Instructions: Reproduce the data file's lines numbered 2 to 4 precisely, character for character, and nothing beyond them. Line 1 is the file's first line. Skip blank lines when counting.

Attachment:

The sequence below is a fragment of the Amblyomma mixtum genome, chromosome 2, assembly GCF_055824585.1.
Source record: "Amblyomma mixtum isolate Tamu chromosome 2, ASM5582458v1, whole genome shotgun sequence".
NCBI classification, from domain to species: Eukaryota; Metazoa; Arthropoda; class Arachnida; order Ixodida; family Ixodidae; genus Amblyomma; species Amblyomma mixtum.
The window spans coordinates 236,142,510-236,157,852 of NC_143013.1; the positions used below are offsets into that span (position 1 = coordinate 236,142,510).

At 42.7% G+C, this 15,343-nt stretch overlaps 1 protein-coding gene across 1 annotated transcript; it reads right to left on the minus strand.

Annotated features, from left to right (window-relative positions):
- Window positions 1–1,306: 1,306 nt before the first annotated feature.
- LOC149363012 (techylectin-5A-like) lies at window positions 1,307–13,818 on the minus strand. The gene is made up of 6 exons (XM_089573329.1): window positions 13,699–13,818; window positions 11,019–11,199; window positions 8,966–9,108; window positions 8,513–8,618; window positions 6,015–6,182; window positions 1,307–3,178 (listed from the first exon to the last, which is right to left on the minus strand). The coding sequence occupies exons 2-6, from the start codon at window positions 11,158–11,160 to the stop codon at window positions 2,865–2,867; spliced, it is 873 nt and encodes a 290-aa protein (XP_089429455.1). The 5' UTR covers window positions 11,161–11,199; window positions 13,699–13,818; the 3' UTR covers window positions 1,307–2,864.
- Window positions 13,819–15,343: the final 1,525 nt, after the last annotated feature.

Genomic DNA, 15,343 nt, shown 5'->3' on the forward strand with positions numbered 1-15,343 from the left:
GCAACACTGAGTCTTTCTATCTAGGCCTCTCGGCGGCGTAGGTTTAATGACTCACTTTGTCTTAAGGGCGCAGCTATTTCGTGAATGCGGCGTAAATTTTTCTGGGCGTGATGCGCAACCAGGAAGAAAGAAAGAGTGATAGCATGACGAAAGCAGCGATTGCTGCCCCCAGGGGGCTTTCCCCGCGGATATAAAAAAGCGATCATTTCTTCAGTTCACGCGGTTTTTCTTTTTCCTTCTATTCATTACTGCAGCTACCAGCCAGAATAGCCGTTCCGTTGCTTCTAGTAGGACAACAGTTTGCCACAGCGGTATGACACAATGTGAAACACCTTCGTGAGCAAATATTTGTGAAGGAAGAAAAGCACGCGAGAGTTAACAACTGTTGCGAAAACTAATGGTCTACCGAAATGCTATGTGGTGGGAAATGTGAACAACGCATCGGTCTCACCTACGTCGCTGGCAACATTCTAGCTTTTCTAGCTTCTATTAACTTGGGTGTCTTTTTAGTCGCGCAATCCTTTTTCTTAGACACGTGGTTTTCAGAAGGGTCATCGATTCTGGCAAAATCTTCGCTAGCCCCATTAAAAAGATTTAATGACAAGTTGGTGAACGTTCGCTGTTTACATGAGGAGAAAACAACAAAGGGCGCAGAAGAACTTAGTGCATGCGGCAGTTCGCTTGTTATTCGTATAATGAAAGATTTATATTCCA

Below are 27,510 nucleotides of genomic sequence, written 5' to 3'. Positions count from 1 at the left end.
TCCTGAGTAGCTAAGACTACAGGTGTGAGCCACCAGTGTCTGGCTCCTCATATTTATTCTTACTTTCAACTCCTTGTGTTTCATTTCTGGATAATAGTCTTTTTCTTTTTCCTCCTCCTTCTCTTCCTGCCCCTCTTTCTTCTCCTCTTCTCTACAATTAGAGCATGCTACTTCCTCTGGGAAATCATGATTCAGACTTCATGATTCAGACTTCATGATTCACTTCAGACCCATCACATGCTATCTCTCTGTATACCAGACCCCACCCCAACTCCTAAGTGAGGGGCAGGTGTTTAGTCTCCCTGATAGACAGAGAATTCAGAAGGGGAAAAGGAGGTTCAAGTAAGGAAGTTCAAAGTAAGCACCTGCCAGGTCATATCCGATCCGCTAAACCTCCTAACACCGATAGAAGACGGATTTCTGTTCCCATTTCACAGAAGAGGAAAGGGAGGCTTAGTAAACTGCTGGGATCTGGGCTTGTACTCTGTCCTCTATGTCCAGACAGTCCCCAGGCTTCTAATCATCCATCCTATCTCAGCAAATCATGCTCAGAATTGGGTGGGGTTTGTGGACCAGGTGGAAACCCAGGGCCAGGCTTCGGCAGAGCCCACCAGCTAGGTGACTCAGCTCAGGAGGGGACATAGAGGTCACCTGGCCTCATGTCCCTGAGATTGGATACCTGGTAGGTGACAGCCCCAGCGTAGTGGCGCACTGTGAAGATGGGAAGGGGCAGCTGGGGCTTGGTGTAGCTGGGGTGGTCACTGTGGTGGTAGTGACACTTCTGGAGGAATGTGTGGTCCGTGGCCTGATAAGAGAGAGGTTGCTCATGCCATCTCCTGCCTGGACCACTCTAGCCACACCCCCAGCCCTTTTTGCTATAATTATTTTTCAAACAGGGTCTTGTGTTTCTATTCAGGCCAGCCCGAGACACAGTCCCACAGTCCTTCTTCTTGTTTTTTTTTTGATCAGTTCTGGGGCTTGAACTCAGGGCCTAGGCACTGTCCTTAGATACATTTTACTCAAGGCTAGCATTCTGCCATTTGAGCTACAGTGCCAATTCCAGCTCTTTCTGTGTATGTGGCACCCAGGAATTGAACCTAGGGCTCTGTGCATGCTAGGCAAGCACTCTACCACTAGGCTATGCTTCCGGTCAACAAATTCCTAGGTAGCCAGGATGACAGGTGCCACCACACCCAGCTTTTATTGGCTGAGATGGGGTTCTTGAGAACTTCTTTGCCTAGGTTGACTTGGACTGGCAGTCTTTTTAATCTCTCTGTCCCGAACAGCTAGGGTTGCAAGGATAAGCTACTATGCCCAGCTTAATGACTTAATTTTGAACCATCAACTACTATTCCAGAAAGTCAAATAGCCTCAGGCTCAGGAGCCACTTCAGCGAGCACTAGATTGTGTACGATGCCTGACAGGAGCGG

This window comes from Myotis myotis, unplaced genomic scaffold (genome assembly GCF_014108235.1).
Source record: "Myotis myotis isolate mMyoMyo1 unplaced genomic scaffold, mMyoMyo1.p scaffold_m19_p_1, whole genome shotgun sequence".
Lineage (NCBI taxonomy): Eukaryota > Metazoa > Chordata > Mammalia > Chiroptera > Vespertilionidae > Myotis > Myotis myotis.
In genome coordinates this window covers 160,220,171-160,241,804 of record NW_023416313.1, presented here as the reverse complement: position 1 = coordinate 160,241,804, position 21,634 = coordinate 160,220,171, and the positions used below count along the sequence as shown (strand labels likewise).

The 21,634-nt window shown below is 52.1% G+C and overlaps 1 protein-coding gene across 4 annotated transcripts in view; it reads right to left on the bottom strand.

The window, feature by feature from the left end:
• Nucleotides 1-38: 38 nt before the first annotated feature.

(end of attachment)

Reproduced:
Source record: "Amblyomma mixtum isolate Tamu chromosome 2, ASM5582458v1, whole genome shotgun sequence".
NCBI classification, from domain to species: Eukaryota; Metazoa; Arthropoda; class Arachnida; order Ixodida; family Ixodidae; genus Amblyomma; species Amblyomma mixtum.
The window spans coordinates 236,142,510-236,157,852 of NC_143013.1; the positions used below are offsets into that span (position 1 = coordinate 236,142,510).